Outlook 2018: Global bonds
Will 2018 be another year in bond nirvana or are the storm clouds set to upset bondholder stupor?
6 December 2017
In many ways we end 2017 as we began. Markets are pretty cheery, stockmarkets are at or near all-time highs, growth is good, central bankers seem reasonably content, tinkering at the margin, and corporate profits are humming along quite nicely. It has been another good year for market beta or, in other words, going with the trend.
The question most investors are considering for the forthcoming year is: "can we hope for another relatively smooth year of positive returns and what, if anything, will upset the bond market stupor?"
Chart 1: Declining yield volatility - just how low can it go?
Source: Bloomberg. Merrill Lynch Option Volatility Estimate (MOVE) Index as at 24/11/2017 (measuring the volatility of US Treasury yields, the level of fluctuation in yields, using one month options contracts).
So what are the potential storm clouds and how seriously should they be taken in the construction of a robust portfolio?
Cloud 1 - Late cycle
Looking at the developed world, the first major economy to pull itself out of recession post the global financial crisis was the US. A typical US economic expansion, post-Second World War, has lasted around six years. However, perhaps because of the introduction of inflation targeting central banks, since the 1990s, the average length of an expansion phase has increased to a little under eight years.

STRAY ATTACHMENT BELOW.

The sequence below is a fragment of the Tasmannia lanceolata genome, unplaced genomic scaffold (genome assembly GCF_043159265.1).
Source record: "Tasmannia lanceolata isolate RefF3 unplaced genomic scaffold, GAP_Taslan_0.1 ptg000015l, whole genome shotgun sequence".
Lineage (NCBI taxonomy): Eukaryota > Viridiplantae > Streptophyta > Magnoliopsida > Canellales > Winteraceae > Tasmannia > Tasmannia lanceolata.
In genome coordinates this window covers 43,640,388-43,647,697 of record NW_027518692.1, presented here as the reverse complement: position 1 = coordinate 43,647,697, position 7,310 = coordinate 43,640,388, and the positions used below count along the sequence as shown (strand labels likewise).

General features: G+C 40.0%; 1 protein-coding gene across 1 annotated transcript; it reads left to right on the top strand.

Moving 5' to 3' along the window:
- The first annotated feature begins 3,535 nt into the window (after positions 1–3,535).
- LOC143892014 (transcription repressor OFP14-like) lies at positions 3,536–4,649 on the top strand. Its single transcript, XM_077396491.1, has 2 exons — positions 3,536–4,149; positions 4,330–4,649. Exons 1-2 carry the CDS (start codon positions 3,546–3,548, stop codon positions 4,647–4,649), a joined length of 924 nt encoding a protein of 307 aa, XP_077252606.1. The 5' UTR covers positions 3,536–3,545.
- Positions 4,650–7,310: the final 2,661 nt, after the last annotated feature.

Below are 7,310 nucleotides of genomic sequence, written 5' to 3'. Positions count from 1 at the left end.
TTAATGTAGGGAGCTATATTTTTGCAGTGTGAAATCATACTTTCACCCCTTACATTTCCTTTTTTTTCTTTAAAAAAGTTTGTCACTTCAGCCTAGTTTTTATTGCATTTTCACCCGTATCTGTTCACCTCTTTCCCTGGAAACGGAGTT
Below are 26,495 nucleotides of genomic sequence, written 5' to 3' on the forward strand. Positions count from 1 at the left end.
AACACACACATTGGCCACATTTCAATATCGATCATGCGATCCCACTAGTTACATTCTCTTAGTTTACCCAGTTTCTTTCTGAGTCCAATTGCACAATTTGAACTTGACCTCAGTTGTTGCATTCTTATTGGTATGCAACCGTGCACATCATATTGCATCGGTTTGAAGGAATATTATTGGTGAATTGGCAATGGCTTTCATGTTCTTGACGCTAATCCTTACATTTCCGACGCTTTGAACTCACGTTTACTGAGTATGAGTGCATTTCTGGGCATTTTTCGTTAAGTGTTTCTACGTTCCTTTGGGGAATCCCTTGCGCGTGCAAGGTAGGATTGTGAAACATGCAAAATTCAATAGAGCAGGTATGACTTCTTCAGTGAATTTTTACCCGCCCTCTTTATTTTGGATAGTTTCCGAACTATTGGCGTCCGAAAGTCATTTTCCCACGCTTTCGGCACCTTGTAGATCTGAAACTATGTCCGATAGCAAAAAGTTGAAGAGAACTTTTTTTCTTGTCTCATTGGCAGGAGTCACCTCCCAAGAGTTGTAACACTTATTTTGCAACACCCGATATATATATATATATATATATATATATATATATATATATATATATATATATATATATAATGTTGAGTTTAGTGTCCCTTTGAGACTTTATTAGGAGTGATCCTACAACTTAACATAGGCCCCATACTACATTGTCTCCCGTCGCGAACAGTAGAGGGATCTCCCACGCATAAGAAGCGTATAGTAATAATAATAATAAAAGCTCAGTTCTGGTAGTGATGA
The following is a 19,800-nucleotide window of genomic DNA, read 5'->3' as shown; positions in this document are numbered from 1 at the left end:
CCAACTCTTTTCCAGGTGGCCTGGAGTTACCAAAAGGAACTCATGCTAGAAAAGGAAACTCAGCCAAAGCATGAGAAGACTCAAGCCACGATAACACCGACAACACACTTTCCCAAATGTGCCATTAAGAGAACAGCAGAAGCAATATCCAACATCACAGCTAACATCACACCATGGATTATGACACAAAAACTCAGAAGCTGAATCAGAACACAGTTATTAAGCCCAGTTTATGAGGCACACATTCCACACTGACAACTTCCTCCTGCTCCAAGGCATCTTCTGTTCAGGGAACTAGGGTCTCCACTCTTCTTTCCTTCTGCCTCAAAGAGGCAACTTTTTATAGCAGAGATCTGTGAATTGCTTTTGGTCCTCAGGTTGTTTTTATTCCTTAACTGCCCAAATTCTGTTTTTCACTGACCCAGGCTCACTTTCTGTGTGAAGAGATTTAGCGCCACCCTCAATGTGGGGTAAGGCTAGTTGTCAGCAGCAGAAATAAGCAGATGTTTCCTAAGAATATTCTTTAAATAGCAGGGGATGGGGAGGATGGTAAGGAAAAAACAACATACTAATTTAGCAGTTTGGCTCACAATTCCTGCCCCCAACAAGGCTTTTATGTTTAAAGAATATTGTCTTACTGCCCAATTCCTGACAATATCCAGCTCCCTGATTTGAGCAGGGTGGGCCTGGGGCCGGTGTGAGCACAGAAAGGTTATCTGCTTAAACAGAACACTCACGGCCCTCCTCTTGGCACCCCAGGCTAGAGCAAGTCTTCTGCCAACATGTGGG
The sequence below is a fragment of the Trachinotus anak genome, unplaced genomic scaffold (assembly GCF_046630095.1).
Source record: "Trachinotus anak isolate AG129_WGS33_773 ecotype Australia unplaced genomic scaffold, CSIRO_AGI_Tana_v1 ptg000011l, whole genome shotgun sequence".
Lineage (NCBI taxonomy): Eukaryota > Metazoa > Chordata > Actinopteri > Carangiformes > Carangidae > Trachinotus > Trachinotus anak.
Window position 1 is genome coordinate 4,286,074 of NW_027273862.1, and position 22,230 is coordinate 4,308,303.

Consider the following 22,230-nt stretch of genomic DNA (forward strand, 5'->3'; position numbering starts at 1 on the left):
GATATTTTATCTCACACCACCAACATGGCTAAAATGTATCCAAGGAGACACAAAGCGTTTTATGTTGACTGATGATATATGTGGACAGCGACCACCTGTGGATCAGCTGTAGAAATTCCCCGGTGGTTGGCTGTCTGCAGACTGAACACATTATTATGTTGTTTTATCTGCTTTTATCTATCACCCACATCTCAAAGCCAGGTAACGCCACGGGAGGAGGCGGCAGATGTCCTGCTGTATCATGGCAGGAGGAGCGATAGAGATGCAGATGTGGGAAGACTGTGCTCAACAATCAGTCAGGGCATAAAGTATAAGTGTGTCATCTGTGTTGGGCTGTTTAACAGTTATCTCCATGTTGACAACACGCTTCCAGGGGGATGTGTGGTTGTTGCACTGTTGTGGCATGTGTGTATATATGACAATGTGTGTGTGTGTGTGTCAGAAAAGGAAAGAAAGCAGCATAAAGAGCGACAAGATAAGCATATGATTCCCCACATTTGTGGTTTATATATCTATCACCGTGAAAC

The National Bureau of Economic Research (NBER) determines that the last US recession ended in June 2009, a little over eight years ago. To date, the longest US expansion was the 10 years ending in March 2001 with the bursting of the dot-com bubble.
By most measures the current expansion is long in the tooth. The end of an expansion phase is certainly not good for corporate profits and by extension corporate bonds (debt issued by companies), but is often a good time to be invested in secure government debt. However, economic expansions do not normally die of old age. The end usually occurs either because the central bank raises interest rates too much, or because debt fuelled excesses have built up and borrowers, whether corporate or households, begin to miss repayments.